Men's Golf Clubs vs. Women's Golf Clubs

by David W. Berner
    Golf clubs are designed specifically for men and women because of differences in height, weight distribution and strength.

    Golf clubs are designed specifically for men and women because of differences in height, weight distribution and strength.

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    Both men and women golfers are looking for consistent swings that create solid contact with the ball. But men and women have different body types and mechanics and require different kinds of clubs to accomplish the same goal. Just as golfers have a variety of clubs for many different kinds of shots, men and women have very different club styles and designs to help each play their best.

    Length

    According to major golf club manufacturers such as Callaway and Ping, ladies clubs are generally as much as 2 inches shorter than men's. For instance, most drivers for men are 45 to 45 1/2 inches long. Most women's standard drivers measure 44 inches. This length difference applies to all the clubs in the bag. Most manufacturers produce women's clubs for females with an average height of about 5-foot-7; they produce clubs for men with an average height of 5-foot-9. The proper club length for your body type, length of arms and strength is important in helping you maximize swing power and ball control.

    Clubheads

    The clubheads used for women's clubs - driver through pitching wedge - are usually slightly larger and lighter in weight than clubheads used in men's clubs, according to Callaway Golf. This allows for a larger impact area, more forgiving contact and a club that is easier to swing for women who generally tend to have less muscle strength and slower swing speeds than men.

    Shafts

    The majority of golf clubs for women have graphite shafts. Graphite allows for more flex in the club shaft without giving up durability. This permits the player to get more power at impact and to generate more torque without having to swing harder or faster. Although men's club shafts can also be made of graphite, most are steel. Graphite shafts are generally recommended for older men or juniors with slower swing speeds. For the player who can generate more club speed, steel shafts offer the best control.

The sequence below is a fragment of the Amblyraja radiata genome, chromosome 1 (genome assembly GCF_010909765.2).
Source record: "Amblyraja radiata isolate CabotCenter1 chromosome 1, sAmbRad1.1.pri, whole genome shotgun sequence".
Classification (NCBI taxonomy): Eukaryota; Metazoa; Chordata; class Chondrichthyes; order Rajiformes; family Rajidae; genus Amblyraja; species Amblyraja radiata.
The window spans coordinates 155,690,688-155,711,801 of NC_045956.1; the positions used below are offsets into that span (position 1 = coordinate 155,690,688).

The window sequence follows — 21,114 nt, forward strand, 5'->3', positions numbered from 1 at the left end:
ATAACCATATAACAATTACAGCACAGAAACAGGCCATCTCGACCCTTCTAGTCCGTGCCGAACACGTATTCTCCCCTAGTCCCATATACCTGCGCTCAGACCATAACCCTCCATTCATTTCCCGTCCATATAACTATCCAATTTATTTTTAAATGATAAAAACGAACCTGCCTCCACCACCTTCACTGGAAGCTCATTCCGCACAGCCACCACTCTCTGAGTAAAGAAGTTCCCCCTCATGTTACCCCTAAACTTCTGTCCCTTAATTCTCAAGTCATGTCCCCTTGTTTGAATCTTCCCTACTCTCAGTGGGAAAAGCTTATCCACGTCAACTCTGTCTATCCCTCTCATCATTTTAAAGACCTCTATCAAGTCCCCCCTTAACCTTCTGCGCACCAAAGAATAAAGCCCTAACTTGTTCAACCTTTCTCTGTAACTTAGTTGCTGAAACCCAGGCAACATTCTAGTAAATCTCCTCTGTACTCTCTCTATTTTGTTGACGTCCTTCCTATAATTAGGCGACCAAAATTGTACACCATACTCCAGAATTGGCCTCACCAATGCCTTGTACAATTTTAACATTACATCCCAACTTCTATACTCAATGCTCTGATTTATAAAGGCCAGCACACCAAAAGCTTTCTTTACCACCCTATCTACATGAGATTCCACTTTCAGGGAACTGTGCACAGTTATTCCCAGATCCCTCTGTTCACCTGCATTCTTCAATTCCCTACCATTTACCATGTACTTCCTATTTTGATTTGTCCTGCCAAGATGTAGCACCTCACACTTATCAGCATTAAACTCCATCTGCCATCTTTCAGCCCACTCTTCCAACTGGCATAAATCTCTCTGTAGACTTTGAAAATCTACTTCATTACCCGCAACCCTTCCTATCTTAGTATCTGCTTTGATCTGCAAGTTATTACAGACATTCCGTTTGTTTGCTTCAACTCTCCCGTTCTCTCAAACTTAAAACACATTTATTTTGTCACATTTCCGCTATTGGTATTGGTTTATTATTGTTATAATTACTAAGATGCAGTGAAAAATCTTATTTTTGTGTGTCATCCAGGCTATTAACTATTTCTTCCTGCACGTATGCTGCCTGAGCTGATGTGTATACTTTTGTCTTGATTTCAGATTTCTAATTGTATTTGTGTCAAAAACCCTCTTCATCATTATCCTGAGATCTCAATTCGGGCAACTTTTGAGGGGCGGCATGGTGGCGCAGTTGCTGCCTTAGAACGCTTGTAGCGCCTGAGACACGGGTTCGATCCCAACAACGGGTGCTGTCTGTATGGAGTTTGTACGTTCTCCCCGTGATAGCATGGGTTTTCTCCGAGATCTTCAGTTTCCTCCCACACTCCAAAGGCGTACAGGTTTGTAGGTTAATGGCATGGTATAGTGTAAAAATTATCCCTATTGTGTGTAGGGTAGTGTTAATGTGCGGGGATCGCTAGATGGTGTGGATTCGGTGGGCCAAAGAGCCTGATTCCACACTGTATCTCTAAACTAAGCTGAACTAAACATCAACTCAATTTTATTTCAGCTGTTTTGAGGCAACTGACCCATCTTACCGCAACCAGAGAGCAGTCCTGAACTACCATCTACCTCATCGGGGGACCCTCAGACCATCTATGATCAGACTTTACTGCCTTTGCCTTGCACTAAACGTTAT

Grips

    Most women's hands are smaller than men's, and this means the club grips must be different. The grips on women's clubs are generally smaller in length and in diameter. Men's grips tend to be thicker and longer. Proper grip size allows the golfer to take a firm hold on the club.

    Weight

    A golf club's weight is measured in grams. Most men's clubs are designed to be heavier than women's because, in general, men have more muscle mass and strength. For example, a driver head is usually smaller and lighter in a women's club. Even the bigger heads on women's drivers are made of material that allows the weight to be scaled back from the weight of the head on a men's club. The shafts on women's clubs, often made of graphite, are also lighter in weight.

    About the Author

    David W. Berner is an award-winning journalist, writer and broadcaster. HIs memoir, "Accidental Lessons," was released in February 2009. His audio documentary, "Pebble Beach Stories," celebrates the ties between golfers and famed California golf links. Berner has covered stories as diverse as the 2008 presidential election to coyote sightings in Chicago's Lincoln Park.

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